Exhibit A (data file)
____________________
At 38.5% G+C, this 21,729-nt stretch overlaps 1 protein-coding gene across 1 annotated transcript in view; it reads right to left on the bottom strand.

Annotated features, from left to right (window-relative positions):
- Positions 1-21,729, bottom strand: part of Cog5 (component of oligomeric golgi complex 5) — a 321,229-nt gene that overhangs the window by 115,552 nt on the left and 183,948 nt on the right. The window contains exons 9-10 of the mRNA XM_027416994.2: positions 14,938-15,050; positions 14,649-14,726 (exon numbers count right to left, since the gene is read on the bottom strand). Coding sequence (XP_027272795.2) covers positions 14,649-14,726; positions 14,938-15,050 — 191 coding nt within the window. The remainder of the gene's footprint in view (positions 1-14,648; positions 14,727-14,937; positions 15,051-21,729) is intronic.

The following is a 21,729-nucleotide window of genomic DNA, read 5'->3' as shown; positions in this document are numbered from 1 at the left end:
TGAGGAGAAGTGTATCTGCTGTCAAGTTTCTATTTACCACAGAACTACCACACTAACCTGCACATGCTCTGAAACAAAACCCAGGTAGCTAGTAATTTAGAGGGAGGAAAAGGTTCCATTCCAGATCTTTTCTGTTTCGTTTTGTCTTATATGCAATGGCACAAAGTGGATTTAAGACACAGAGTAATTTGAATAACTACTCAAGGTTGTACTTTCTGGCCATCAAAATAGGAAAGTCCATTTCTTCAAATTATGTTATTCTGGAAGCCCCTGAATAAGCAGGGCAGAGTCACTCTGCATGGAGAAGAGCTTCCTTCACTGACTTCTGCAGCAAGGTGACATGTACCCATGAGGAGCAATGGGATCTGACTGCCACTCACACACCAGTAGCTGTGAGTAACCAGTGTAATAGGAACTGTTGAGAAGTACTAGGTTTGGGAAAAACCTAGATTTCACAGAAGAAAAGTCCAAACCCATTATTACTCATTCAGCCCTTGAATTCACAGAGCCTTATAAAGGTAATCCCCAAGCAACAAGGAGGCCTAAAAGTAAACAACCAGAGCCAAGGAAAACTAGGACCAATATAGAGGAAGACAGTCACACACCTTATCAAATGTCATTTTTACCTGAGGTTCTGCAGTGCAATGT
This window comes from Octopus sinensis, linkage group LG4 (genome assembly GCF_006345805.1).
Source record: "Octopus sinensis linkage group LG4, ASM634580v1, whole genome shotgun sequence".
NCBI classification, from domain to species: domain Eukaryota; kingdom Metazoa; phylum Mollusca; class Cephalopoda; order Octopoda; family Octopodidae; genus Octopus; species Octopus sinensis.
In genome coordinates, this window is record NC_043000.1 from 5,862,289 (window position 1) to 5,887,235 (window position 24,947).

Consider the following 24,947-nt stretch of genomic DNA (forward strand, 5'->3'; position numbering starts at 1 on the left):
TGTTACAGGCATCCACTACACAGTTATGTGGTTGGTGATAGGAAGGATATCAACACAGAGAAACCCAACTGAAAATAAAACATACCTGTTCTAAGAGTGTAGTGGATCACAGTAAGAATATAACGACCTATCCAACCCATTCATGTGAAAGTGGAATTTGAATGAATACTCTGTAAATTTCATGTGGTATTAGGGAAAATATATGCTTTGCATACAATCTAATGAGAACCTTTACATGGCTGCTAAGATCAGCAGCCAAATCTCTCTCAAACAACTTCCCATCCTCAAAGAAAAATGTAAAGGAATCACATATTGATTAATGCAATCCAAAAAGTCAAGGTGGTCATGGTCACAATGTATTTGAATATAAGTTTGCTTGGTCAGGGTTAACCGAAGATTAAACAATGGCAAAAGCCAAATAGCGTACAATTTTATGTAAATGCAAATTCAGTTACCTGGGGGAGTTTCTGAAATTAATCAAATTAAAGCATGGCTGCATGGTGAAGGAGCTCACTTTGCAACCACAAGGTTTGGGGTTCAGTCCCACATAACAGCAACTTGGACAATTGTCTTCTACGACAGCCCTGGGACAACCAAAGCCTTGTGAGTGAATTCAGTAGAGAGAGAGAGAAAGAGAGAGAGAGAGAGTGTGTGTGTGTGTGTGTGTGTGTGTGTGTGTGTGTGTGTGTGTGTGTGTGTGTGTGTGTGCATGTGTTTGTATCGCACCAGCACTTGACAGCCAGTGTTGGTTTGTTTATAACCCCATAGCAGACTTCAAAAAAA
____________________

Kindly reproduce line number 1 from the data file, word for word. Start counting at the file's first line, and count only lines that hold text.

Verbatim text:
At 38.5% G+C, this 21,729-nt stretch overlaps 1 protein-coding gene across 1 annotated transcript in view; it reads right to left on the bottom strand.